Investing without boundaries Investing without boundaries\images\insights\article\mediterranean-coast-turkey-small.jpg May 21 2021 April 21 2021

Investing without boundaries

Federated Hermes international investing professionals weigh in on opportunities ahead.

Published April 21 2021
My Content

Despite an uneven recovery that has China and many Asia-Pacific economies outpacing more pandemic-impacted emerging and developed markets, we expect a broader catch-up in 2021’s second half as vaccinations progress and economies reopen. With that said, we are keeping an eye on the Covid-19 variants and the ability to mitigate their impacts—as much a concern in the U.S. as it is abroad.

After pulling back most of last year, this year’s rebound in the U.S. dollar has been an unexpected headwind for international markets—it acts as an implicit form of monetary tightening for non-U.S. equities, particularly in emerging markets. Nonetheless, we think sizeable U.S. debts and deficits are likely to emerge as a drag on the dollar for some time to come. Also, as a counter-cyclical currency, the dollar tends to depreciate as risk appetite increases with stronger and broadening output growth.

Innovation abroad is thriving

As is so often the case, innovation rises out of big challenges. A major driver of innovation overseas continues to be the combination of climate change and tough regulations that mandate a more aggressive move away from fossil fuels.  Overall, we see strong growth opportunities in companies that are focused on fighting climate change and investing in new technologies to do so—it’s estimated the economic impact of efforts to combat climate change could reach $69 trillion this century.

In general, foreign companies are more aggressive in adopting “net-zero” pledges and international investors are more drawn to socially responsible investing. Europe is already a leader in climate policy, with many of its companies focused on advanced green regulations, giving them a significant head-start on decarbonization.

The Covid pandemic also has shined a light on the breadth and capabilities of biotech and other future-focused enterprises. From companies that provide virus testing equipment to pharmaceutical firms that develop vaccines and treatments to companies that create the equipment that make everything possible, there’s an abundance of opportunity. Perhaps as importantly, the tremendous amount of research and development and deep product pipelines signal arising from the pandemic is almost certain to pay dividends well after the Covid crisis fades.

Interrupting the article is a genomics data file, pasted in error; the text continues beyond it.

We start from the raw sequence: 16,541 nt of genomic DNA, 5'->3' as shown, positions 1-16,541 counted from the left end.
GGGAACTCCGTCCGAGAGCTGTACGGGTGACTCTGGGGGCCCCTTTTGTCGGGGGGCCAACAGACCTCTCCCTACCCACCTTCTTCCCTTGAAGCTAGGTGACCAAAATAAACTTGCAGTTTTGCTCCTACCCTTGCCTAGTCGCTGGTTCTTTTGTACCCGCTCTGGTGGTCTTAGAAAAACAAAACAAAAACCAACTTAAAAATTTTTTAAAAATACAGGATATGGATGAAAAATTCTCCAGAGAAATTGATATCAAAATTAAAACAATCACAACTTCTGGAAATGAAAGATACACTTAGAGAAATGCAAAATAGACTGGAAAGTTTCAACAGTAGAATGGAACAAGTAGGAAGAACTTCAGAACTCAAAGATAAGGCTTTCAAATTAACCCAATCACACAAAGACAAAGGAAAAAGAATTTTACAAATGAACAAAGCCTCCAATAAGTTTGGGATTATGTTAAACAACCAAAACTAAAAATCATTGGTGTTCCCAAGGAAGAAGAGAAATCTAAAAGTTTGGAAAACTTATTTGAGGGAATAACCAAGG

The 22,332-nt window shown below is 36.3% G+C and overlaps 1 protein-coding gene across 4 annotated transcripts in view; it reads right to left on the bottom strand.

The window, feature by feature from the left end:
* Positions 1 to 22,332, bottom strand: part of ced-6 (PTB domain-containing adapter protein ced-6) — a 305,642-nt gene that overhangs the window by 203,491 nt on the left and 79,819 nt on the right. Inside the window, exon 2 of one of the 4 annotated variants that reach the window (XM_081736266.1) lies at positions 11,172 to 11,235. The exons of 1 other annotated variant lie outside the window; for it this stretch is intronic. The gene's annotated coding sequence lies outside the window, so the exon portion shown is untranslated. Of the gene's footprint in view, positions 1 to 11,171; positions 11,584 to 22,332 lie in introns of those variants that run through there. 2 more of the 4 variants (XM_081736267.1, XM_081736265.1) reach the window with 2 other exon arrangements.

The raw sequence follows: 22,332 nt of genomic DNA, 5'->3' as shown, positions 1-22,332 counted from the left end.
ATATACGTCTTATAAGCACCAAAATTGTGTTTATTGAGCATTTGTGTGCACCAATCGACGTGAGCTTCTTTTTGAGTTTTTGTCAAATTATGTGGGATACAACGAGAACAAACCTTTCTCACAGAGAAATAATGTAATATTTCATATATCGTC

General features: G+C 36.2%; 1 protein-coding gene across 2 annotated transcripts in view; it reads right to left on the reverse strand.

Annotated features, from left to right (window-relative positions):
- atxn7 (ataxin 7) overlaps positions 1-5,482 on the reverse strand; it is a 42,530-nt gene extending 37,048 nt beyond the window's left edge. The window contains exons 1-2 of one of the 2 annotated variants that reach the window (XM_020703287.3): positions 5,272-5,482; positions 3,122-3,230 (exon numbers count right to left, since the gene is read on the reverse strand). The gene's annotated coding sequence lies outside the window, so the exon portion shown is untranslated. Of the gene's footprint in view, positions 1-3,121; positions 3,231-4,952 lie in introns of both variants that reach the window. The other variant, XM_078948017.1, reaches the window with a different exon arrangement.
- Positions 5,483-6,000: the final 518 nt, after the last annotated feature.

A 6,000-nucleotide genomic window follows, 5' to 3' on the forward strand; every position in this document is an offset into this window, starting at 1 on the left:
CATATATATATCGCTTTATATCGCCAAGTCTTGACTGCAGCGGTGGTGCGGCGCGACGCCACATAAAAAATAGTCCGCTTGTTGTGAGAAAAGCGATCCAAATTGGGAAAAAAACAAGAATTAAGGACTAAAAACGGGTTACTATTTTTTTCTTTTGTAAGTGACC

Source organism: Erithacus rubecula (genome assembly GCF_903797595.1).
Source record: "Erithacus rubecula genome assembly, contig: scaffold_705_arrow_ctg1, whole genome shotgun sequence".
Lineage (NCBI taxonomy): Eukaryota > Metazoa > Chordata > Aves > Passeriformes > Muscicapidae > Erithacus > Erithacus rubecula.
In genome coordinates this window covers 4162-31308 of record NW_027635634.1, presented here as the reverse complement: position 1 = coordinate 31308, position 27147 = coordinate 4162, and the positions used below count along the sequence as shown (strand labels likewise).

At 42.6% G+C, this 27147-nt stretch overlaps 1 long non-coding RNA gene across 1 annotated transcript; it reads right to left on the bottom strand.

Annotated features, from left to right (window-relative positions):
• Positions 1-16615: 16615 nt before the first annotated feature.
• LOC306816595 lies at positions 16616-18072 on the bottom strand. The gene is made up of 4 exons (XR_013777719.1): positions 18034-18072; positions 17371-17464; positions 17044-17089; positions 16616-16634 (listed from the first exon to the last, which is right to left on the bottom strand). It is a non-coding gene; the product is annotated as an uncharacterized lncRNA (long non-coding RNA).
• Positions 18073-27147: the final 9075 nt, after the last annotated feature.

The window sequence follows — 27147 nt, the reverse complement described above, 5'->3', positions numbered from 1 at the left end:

A robust IPO market overseas

One way to invest in tomorrow’s leading international companies is through an initial public offering market that’s expansive and growing.  Researcher Renaissance Capital valued the international IPO market at $145 billion last year, up 15% from 2019 and more than double North America’s 2020 IPO market of $75 billion. The Asia-Pacific region dominates international IPO activity, accounting for 60% to 80% of the market over the last three years. Europe is a distant second, with more than $20 billion in deals in each of the last three years. At only 5%, Latin America trails but is starting to see an uptick in activity.

International IPO activity has continued its robust pace of growth so far this year. In the year’s first three months, total funds raised in the Mainland China and Hong Kong IPO markets more than tripled compared with the year-ago quarter, according to financial advisory firm KPMG.  Meanwhile, Nasdaq recently announced that its European markets executed a record 32 IPO listings in the first quarter, the most during the period in its history.

Explore more about international innovation, investing and opportunity in a recent roundtable discussion.

Tags International/Global . Markets/Economy . Active Management .

Views are as of the date above and are subject to change based on market conditions and other factors. These views should not be construed as a recommendation for any specific security or sector.

Past performance is no guarantee of future results.

International investing involves special risks including currency risk, increased volatility, political risks, and differences in auditing and other financial standards. Prices of emerging-market and frontier-market securities can be significantly more volatile than the prices of securities in developed countries, and currency risk and political risks are accentuated in emerging markets.

Small-company stocks may be less liquid and subject to greater price volatility than large-capitalization stocks.

Investing in IPOs involves special risks such as limited liquidity and increased volatility.

Stocks are subject to risks and fluctuate in value.

Federated Global Investment Management Corp.